In defence of Delhi Belly

Or rather, the post should be titled "Why I saw the same Delhi Belly that everyone else did". This post is sort of in response to a review of the movie by Greatbong on his DNA India column: Did I see the same Delhi Belly as others did?

So let me begin with what I do agree with him about, in terms of the movie (or its shortcomings thereof). All of these, for sure:
No, I did not find putting a “b****c***” every few words and the generally endless stream of unimaginative profanities (save the one about the car) to be a sign of Hindi cinema’s newfound boldness and maturity. I cringed every time we were asked to believe that Imran Khan, who looks like he spent half his life in a beauty parlor, is actually a down-on-his-luck, unwashed and filthy bachelor who lives in a dingy apartment with his slacker friends. I find nothing progressive and gritty in actually showing people toiling over a toilet bowl.

But what I do find funny is the fact that there is a fat slob of a guy who goes to potty and has to resort to orange juice when the water runs out. I am not 13 (although some may debate that), but I laughed nonetheless. Had it been Kader Khan would it have been funny? Hell yes - even imagining his face as he realizes there is no water makes me smile. But you have to admit, the guy who played the role (Kunaal Roy Kapoor) makes it equally funny! I don't care if it was branded indie or alternate, I just happened to like the movie. Now, Greatbong has a point when he says it was marketed well (or rather, branded well) as a "cool", "attitude" or "edgy" film where if you don't see the clothes, it is you who is not worthy (a.k.a. the new Emperor's new clothes syndrome). I consider myself immune from this particular infection for just this movie simply because I went into the theater with just two adjectives about the movie in my head, "gross" and "funny" - didn't know anything else about it.

Now, what was good about the movie for me? For one, the comic timing and the situational comedy. The sense of urgency when the three protagonists are running from the cops in the middle of a big bazaar. My favourite scene by far was the one where the gangsters get hold of the air hostess from Singapore Airlines (Shenaz Treasurywala) and then do the countdown with a fake gun to her head and she just runs off in the middle of a tense countdown; in a fashion that would have made Ronen Sen proud! The movie is fast, the comic situations are well paced and there are no songs that seem out of place.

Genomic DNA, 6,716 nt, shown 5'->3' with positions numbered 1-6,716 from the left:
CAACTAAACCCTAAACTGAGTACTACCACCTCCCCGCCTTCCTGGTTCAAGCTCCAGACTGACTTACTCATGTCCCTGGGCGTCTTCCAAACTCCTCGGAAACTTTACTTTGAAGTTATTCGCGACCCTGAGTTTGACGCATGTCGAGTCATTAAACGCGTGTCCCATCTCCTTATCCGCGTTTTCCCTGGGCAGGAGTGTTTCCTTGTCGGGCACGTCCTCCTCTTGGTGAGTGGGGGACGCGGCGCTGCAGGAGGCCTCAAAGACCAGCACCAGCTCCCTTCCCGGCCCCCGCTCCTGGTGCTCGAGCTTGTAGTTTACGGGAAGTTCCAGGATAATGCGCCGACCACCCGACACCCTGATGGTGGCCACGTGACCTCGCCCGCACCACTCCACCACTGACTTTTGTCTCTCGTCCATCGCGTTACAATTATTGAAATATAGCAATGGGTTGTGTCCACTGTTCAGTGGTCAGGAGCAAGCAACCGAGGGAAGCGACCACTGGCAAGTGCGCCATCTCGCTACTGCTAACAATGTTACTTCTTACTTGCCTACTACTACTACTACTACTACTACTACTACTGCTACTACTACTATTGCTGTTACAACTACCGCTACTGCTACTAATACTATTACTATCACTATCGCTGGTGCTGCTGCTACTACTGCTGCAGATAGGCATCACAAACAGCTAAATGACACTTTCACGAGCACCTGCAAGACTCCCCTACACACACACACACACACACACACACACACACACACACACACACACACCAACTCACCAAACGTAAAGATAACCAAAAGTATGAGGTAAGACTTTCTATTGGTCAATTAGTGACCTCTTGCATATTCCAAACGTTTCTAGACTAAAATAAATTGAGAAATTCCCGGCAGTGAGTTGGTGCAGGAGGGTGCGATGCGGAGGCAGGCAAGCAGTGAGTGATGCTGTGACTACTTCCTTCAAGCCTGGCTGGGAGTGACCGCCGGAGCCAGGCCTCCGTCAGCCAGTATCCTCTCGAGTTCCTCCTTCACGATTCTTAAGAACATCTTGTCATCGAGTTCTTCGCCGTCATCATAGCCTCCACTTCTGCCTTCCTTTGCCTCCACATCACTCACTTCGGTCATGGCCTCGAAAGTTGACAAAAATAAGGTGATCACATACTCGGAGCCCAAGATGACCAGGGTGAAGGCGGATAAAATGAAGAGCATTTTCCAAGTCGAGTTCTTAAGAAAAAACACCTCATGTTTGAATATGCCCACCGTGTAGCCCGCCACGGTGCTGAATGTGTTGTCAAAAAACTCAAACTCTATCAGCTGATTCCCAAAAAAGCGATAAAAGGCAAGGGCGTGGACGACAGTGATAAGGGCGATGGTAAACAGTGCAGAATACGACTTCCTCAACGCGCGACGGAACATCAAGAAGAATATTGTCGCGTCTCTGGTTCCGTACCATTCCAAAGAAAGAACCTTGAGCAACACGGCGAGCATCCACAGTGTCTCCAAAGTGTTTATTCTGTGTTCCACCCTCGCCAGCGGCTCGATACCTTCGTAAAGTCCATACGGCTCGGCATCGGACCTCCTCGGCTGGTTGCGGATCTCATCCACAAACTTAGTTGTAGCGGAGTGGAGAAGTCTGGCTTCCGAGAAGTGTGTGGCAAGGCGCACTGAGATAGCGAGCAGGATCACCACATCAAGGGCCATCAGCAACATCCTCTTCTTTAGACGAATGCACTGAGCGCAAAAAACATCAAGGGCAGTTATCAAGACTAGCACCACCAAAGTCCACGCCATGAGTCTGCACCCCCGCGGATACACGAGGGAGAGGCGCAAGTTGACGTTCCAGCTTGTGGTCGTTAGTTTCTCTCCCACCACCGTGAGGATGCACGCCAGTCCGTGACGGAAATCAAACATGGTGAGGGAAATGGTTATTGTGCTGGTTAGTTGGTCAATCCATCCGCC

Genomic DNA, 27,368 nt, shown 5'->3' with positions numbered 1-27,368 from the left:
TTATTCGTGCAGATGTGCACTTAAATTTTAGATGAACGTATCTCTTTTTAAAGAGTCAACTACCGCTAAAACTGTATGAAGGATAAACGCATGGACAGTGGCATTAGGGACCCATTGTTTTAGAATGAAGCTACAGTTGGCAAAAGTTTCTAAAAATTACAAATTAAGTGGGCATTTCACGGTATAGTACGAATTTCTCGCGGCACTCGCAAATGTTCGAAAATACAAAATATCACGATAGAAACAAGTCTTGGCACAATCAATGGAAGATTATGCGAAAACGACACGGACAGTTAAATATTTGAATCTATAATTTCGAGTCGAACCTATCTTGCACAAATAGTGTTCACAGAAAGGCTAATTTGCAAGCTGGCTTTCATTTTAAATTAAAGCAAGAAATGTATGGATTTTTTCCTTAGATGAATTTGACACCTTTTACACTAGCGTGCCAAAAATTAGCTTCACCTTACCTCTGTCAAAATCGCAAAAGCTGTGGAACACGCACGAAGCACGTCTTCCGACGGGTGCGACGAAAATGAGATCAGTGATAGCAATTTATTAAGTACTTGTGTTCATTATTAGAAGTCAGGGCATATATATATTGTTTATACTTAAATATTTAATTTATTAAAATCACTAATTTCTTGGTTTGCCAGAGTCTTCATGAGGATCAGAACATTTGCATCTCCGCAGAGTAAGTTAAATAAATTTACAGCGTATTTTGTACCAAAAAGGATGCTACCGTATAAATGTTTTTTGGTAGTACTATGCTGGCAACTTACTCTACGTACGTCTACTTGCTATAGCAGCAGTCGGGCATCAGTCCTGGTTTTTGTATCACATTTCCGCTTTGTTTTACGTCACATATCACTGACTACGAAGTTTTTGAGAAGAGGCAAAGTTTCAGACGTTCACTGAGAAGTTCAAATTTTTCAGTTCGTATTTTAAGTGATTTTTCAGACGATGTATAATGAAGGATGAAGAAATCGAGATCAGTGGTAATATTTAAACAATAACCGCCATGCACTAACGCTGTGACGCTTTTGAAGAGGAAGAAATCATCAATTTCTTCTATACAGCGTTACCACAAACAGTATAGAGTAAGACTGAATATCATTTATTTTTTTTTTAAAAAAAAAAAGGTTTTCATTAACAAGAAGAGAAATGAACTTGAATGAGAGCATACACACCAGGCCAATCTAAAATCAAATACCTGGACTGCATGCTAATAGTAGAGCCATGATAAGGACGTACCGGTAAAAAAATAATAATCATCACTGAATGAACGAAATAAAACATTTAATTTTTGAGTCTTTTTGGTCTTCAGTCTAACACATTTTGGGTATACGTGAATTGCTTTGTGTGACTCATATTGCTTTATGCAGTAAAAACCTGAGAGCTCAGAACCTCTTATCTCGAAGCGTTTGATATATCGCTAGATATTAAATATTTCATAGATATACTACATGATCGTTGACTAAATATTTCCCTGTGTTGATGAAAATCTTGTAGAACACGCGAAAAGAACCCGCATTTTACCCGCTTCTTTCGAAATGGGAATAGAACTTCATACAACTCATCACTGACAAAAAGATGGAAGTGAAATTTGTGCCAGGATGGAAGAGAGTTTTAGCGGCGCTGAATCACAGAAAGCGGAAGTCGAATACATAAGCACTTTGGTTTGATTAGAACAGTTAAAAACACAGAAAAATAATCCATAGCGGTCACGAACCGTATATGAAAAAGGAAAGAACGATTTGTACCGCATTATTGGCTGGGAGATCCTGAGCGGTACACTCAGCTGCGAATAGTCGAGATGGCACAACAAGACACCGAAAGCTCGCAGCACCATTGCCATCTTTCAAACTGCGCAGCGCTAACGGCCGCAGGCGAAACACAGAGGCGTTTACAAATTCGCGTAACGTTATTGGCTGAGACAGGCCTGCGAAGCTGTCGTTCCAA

The bad: well, the script is a bit recycled and predictable, the character portrayals are cliched, and even the big-name-drop style "Guy Ritchesque" mixup of two bottles is very predictable. However, why does the mixup need to be attributed to a foreign director (except savvy marketing, of course)? Wouldn't we have come up with a similar idea? And yes, Aamir Khan trying to do the 80's spoof in the end while the credits were rolling was a rip-off as well. It reminded me more of Tom Cruise at the ending credits of Tropic Thunder, and is perhaps a trailer to the next movie coming up starring Aamir Khan? And yes, the "spontaneous" love-making scenes might be out of my idea of contemporary India, but hey - that's just me!

Overall, therefore - no I don't think the movie is trash and is indeed a good and funny movie. And yes, this is nothing visionary or such crap.

Comments

  1. I haven't seen this movie (and I rarely ever watch movies anyway), but I can understand your point of view; indeed I relate to that feeling. I always consider movies as entertainment first and everything else can take a hike. Actually I feel that there's no need to even explain why you like a movie. It just vibes well with your present mood or more generally your personality.

    I have always found watching the serious movies a chore. Even on TV, I change channels when it becomes too heavy. Lightweight and fluffy are just fine.

    I think these "gritty" and "realistic" movies are the fashion of the day. In Tamil especially, of late, this style is in fashion. I feel it's a waste trying to copy real life. Most movie watchers don't want a slice of reality all over again. What we want is fun and entertainment.

    And for those who love gritty reality, there are always documentaries or semi-documentaries and those have the advantage of not being spiced up or needlessly dramatized.

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